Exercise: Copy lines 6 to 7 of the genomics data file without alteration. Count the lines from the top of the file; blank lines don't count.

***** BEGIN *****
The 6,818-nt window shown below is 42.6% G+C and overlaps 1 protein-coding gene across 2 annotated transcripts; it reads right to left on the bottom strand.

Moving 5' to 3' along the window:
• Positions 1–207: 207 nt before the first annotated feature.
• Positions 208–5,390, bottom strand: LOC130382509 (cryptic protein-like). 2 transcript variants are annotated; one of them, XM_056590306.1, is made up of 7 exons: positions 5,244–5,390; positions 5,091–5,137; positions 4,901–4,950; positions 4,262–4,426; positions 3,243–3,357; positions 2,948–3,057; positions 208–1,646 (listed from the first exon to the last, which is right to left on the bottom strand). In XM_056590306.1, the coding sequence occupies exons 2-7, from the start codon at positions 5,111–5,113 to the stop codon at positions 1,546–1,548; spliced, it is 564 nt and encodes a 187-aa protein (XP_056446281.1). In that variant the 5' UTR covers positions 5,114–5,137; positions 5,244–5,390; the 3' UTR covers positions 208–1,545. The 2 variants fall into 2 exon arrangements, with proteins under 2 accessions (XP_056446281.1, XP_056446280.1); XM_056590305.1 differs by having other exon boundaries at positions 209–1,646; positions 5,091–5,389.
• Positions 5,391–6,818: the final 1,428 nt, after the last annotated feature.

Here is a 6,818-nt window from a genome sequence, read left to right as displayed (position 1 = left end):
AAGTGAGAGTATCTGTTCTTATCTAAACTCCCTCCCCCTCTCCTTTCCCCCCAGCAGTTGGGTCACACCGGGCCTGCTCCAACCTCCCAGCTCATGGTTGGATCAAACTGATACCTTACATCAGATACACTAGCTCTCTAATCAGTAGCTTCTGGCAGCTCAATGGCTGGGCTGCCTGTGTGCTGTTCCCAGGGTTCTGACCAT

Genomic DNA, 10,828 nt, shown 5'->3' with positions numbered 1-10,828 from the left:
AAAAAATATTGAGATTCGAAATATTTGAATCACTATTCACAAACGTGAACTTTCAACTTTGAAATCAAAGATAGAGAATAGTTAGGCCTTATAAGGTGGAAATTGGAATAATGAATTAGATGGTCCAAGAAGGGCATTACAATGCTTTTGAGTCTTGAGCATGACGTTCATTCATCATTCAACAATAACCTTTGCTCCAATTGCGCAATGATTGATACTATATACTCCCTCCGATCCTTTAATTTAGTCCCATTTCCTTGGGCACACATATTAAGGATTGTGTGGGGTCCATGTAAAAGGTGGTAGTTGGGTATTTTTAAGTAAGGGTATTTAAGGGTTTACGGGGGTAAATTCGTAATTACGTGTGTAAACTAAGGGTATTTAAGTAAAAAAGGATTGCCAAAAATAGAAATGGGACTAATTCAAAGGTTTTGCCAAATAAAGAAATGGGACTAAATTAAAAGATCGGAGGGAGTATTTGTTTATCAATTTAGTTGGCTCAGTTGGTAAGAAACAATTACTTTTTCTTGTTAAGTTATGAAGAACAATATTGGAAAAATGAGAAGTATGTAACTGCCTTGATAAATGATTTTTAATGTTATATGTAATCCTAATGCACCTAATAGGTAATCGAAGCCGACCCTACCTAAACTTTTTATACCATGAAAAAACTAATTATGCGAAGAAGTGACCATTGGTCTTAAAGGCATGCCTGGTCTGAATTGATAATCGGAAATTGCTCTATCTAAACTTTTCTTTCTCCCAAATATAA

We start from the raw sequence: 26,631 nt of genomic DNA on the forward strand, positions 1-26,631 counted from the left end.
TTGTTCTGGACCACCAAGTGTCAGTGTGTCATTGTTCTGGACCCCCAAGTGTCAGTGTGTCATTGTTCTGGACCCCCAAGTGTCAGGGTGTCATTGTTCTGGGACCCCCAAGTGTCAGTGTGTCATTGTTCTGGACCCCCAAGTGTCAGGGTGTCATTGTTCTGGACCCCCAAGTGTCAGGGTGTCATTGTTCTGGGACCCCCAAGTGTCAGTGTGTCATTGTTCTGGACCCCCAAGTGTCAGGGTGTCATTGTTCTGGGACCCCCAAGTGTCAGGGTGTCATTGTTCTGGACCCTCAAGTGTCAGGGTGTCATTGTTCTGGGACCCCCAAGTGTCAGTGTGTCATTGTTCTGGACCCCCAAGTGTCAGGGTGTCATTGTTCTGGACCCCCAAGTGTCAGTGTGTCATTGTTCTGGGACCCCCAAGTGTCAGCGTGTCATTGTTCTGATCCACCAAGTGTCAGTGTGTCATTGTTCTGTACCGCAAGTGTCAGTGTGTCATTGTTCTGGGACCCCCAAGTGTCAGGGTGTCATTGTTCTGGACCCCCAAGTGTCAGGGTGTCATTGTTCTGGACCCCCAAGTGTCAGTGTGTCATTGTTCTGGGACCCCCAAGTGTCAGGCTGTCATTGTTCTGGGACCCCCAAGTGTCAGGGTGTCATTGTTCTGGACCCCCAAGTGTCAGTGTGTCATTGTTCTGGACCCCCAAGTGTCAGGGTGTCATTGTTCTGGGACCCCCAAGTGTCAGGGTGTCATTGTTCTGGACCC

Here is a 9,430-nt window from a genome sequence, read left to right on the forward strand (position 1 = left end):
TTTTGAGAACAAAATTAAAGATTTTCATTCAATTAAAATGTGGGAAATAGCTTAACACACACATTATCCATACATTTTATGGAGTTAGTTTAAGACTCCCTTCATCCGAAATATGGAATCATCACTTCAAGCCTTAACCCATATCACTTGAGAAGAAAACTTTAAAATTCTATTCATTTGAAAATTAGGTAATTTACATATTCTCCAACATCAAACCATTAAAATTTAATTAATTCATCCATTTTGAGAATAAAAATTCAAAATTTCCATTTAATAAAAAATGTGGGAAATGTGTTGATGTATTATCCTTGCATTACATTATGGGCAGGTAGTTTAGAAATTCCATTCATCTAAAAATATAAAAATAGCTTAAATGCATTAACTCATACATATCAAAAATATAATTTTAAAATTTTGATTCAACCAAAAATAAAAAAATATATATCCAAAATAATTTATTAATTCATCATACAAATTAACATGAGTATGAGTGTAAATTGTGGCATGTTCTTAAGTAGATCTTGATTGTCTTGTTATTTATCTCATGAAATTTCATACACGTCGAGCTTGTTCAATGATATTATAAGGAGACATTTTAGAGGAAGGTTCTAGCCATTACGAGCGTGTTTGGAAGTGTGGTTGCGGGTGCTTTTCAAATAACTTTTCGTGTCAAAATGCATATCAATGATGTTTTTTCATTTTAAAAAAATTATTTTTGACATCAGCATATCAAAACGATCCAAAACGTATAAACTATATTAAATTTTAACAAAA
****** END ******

Here is a 6,818-nt window from a genome sequence, read left to right as displayed (position 1 = left end):
AAGTGAGAGTATCTGTTCTTATCTAAACTCCCTCCCCCTCTCCTTTCCCCCCAGCAGTTGGGTCACACCGGGCCTGCTCCAACCTCCCAGCTCATGGTTGGATCAAACTGATACCTTACATCAGATACACTAGCTCTCTAATCAGTAGCTTCTGGCAGCTCAATGGCTGGGCTGCCTGTGTGCTGTTCCCAGGGTTCTGACCAT